I think Erica and Terry clearly identified my concerns. I always jack under the front pivot for the lower wishbone and under the rear axle. Just lifting at the footwell and trailing arm scares me. Not so much that the car will fall, but rather take it out of square. I just had a TR6 on a lift and the door don’t shut well when it is off the ground.
Thanks for everyone’s advice. I probably stick with jack stands.
I wasn’t suggesting either of those two places but rather the box section stiffeners that run under the body front to rear. I believe those are where most people and shops would place the pads for a lift so I’d hope they’d be safe as far as body twist goes.
With all due respect… one is a ladder-framed car…and the other is not.
Tweety sat for months on those points, and the doors closed as normal.
Erica on my 2 post lift I jack under the vertical piece on the frames that has the engine mount - which is at the front of the motor and under the sill beside the front of the trailing arm at the back. My lift has the square pads you see in the accessories for the quick jack (mine’s a a Max Jax), and I push it under the sill till it butts on the trailing arm. I’d rather it was further back but there are no jacking points aft of that, that are not on the differential parts.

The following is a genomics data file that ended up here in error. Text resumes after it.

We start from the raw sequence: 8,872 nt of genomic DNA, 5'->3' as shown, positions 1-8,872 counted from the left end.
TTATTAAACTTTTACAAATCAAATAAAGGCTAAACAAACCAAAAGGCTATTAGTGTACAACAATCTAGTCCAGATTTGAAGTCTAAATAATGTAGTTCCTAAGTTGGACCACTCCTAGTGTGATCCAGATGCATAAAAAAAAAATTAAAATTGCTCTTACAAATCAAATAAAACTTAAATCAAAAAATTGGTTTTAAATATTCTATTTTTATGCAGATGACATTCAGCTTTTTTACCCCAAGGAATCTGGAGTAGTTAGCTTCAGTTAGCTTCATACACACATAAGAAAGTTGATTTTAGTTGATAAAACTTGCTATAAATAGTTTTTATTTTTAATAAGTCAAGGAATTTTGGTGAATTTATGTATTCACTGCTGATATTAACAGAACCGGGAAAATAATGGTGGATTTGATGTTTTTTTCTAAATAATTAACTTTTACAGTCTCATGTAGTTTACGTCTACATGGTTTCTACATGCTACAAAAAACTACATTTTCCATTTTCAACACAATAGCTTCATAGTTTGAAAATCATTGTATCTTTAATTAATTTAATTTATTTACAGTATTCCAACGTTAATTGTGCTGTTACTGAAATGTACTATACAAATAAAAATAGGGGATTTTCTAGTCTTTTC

Anyone try Quickjacks yet? I have them for my Boxter, which is an inch longer than the Jag, yet they don’t seem to align to safe lifting points. I could be heatstroke at the moment, but figured I’d revive this thread while I’m cooling off!
Same question as Phil. Anyone tried quickjacks on a short wheel base car?
The clutch on my trusty 911 stopped working. The cable works normally and the lever end is moving the correct amount but the clutch doesn’t disengage. The forks and throw out bearings can break so I’ll need to drop the engine and see what’s going on. Lifting the 911 high enough with a jack and jack stands is difficult so I decided to buy quickjacks. Costo had the 5000TL on sale for $1299.
I’d prefer a real lift but the garage at the house I just bought doesn’t have enough height for a normal lift. The width is just barely adequate for two cars so while a maxjax could work, I’d have to leave one car out of the garage while I’m using it.
As long as I’ve got the quickjack, I thought I’d give it a try on the jag at some point.